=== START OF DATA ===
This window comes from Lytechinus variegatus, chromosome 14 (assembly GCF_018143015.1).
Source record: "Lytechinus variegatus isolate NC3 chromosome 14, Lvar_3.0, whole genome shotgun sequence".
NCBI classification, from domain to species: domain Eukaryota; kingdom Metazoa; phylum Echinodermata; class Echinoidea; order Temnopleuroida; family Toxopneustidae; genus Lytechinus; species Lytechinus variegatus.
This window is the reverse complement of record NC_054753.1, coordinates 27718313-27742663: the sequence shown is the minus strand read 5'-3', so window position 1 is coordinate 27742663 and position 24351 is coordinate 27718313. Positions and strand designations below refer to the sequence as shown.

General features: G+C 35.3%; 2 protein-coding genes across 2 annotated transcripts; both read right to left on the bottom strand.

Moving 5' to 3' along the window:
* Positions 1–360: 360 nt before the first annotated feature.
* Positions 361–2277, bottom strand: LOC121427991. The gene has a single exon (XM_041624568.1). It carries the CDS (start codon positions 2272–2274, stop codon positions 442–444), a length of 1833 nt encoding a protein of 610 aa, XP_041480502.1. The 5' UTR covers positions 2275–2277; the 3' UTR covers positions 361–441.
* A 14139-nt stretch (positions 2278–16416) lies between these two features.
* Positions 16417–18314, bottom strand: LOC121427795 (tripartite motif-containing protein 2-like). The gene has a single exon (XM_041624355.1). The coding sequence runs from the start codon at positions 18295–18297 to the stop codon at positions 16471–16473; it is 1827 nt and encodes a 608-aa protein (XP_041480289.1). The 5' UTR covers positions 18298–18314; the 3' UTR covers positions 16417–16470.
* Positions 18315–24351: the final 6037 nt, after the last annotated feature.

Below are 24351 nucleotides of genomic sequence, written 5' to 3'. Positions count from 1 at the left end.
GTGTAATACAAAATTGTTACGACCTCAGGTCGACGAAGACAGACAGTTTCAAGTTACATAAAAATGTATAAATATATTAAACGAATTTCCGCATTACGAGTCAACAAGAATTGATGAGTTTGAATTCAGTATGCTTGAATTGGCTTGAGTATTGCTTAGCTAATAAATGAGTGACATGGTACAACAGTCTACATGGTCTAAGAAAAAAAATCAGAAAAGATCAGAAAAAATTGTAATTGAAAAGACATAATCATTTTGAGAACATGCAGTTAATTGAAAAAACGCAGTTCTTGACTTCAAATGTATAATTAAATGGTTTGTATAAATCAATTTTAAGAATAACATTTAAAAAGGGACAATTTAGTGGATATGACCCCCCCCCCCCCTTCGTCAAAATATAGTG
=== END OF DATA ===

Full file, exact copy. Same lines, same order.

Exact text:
This window comes from Lytechinus variegatus, chromosome 14 (assembly GCF_018143015.1).
Source record: "Lytechinus variegatus isolate NC3 chromosome 14, Lvar_3.0, whole genome shotgun sequence".
NCBI classification, from domain to species: domain Eukaryota; kingdom Metazoa; phylum Echinodermata; class Echinoidea; order Temnopleuroida; family Toxopneustidae; genus Lytechinus; species Lytechinus variegatus.
This window is the reverse complement of record NC_054753.1, coordinates 27718313-27742663: the sequence shown is the minus strand read 5'-3', so window position 1 is coordinate 27742663 and position 24351 is coordinate 27718313. Positions and strand designations below refer to the sequence as shown.

General features: G+C 35.3%; 2 protein-coding genes across 2 annotated transcripts; both read right to left on the bottom strand.

Moving 5' to 3' along the window:
* Positions 1–360: 360 nt before the first annotated feature.
* Positions 361–2277, bottom strand: LOC121427991. The gene has a single exon (XM_041624568.1). It carries the CDS (start codon positions 2272–2274, stop codon positions 442–444), a length of 1833 nt encoding a protein of 610 aa, XP_041480502.1. The 5' UTR covers positions 2275–2277; the 3' UTR covers positions 361–441.
* A 14139-nt stretch (positions 2278–16416) lies between these two features.
* Positions 16417–18314, bottom strand: LOC121427795 (tripartite motif-containing protein 2-like). The gene has a single exon (XM_041624355.1). The coding sequence runs from the start codon at positions 18295–18297 to the stop codon at positions 16471–16473; it is 1827 nt and encodes a 608-aa protein (XP_041480289.1). The 5' UTR covers positions 18298–18314; the 3' UTR covers positions 16417–16470.
* Positions 18315–24351: the final 6037 nt, after the last annotated feature.

Below are 24351 nucleotides of genomic sequence, written 5' to 3'. Positions count from 1 at the left end.
GTGTAATACAAAATTGTTACGACCTCAGGTCGACGAAGACAGACAGTTTCAAGTTACATAAAAATGTATAAATATATTAAACGAATTTCCGCATTACGAGTCAACAAGAATTGATGAGTTTGAATTCAGTATGCTTGAATTGGCTTGAGTATTGCTTAGCTAATAAATGAGTGACATGGTACAACAGTCTACATGGTCTAAGAAAAAAAATCAGAAAAGATCAGAAAAAATTGTAATTGAAAAGACATAATCATTTTGAGAACATGCAGTTAATTGAAAAAACGCAGTTCTTGACTTCAAATGTATAATTAAATGGTTTGTATAAATCAATTTTAAGAATAACATTTAAAAAGGGACAATTTAGTGGATATGACCCCCCCCCCCCCTTCGTCAAAATATAGTG